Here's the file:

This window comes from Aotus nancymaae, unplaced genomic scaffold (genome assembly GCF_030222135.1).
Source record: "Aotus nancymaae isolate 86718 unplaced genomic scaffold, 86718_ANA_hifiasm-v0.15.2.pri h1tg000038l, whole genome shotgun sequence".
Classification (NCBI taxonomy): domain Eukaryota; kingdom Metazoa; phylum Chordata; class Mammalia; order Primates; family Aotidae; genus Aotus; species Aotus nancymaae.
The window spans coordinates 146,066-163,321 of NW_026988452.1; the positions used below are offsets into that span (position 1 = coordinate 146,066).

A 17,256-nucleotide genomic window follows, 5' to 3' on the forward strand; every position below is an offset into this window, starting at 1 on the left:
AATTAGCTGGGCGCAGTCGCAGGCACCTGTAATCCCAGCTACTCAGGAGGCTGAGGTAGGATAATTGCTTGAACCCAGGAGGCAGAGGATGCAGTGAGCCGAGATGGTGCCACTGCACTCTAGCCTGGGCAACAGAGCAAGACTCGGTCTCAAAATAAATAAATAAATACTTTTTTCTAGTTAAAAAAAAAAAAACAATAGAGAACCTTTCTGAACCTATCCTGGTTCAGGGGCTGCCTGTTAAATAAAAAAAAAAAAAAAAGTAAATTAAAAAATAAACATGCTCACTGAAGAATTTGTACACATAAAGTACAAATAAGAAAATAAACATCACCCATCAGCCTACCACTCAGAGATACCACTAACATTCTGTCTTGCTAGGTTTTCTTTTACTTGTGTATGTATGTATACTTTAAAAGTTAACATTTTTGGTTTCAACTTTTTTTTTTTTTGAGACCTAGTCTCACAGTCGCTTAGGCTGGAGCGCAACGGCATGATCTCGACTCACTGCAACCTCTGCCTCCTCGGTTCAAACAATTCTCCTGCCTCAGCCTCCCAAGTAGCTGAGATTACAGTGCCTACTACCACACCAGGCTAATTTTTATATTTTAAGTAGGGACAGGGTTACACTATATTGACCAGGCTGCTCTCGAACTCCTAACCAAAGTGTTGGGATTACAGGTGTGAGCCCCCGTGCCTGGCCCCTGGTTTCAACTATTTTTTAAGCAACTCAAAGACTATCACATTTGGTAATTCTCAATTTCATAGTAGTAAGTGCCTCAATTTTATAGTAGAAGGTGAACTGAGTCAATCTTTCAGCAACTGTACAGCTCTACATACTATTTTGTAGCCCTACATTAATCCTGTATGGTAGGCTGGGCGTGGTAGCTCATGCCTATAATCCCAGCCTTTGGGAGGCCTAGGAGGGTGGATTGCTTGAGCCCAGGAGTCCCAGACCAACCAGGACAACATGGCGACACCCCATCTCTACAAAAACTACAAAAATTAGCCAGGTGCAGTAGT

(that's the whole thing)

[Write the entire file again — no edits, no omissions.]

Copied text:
This window comes from Aotus nancymaae, unplaced genomic scaffold (genome assembly GCF_030222135.1).
Source record: "Aotus nancymaae isolate 86718 unplaced genomic scaffold, 86718_ANA_hifiasm-v0.15.2.pri h1tg000038l, whole genome shotgun sequence".
Classification (NCBI taxonomy): domain Eukaryota; kingdom Metazoa; phylum Chordata; class Mammalia; order Primates; family Aotidae; genus Aotus; species Aotus nancymaae.
The window spans coordinates 146,066-163,321 of NW_026988452.1; the positions used below are offsets into that span (position 1 = coordinate 146,066).

A 17,256-nucleotide genomic window follows, 5' to 3' on the forward strand; every position below is an offset into this window, starting at 1 on the left:
AATTAGCTGGGCGCAGTCGCAGGCACCTGTAATCCCAGCTACTCAGGAGGCTGAGGTAGGATAATTGCTTGAACCCAGGAGGCAGAGGATGCAGTGAGCCGAGATGGTGCCACTGCACTCTAGCCTGGGCAACAGAGCAAGACTCGGTCTCAAAATAAATAAATAAATACTTTTTTCTAGTTAAAAAAAAAAAAACAATAGAGAACCTTTCTGAACCTATCCTGGTTCAGGGGCTGCCTGTTAAATAAAAAAAAAAAAAAAAGTAAATTAAAAAATAAACATGCTCACTGAAGAATTTGTACACATAAAGTACAAATAAGAAAATAAACATCACCCATCAGCCTACCACTCAGAGATACCACTAACATTCTGTCTTGCTAGGTTTTCTTTTACTTGTGTATGTATGTATACTTTAAAAGTTAACATTTTTGGTTTCAACTTTTTTTTTTTTTGAGACCTAGTCTCACAGTCGCTTAGGCTGGAGCGCAACGGCATGATCTCGACTCACTGCAACCTCTGCCTCCTCGGTTCAAACAATTCTCCTGCCTCAGCCTCCCAAGTAGCTGAGATTACAGTGCCTACTACCACACCAGGCTAATTTTTATATTTTAAGTAGGGACAGGGTTACACTATATTGACCAGGCTGCTCTCGAACTCCTAACCAAAGTGTTGGGATTACAGGTGTGAGCCCCCGTGCCTGGCCCCTGGTTTCAACTATTTTTTAAGCAACTCAAAGACTATCACATTTGGTAATTCTCAATTTCATAGTAGTAAGTGCCTCAATTTTATAGTAGAAGGTGAACTGAGTCAATCTTTCAGCAACTGTACAGCTCTACATACTATTTTGTAGCCCTACATTAATCCTGTATGGTAGGCTGGGCGTGGTAGCTCATGCCTATAATCCCAGCCTTTGGGAGGCCTAGGAGGGTGGATTGCTTGAGCCCAGGAGTCCCAGACCAACCAGGACAACATGGCGACACCCCATCTCTACAAAAACTACAAAAATTAGCCAGGTGCAGTAGT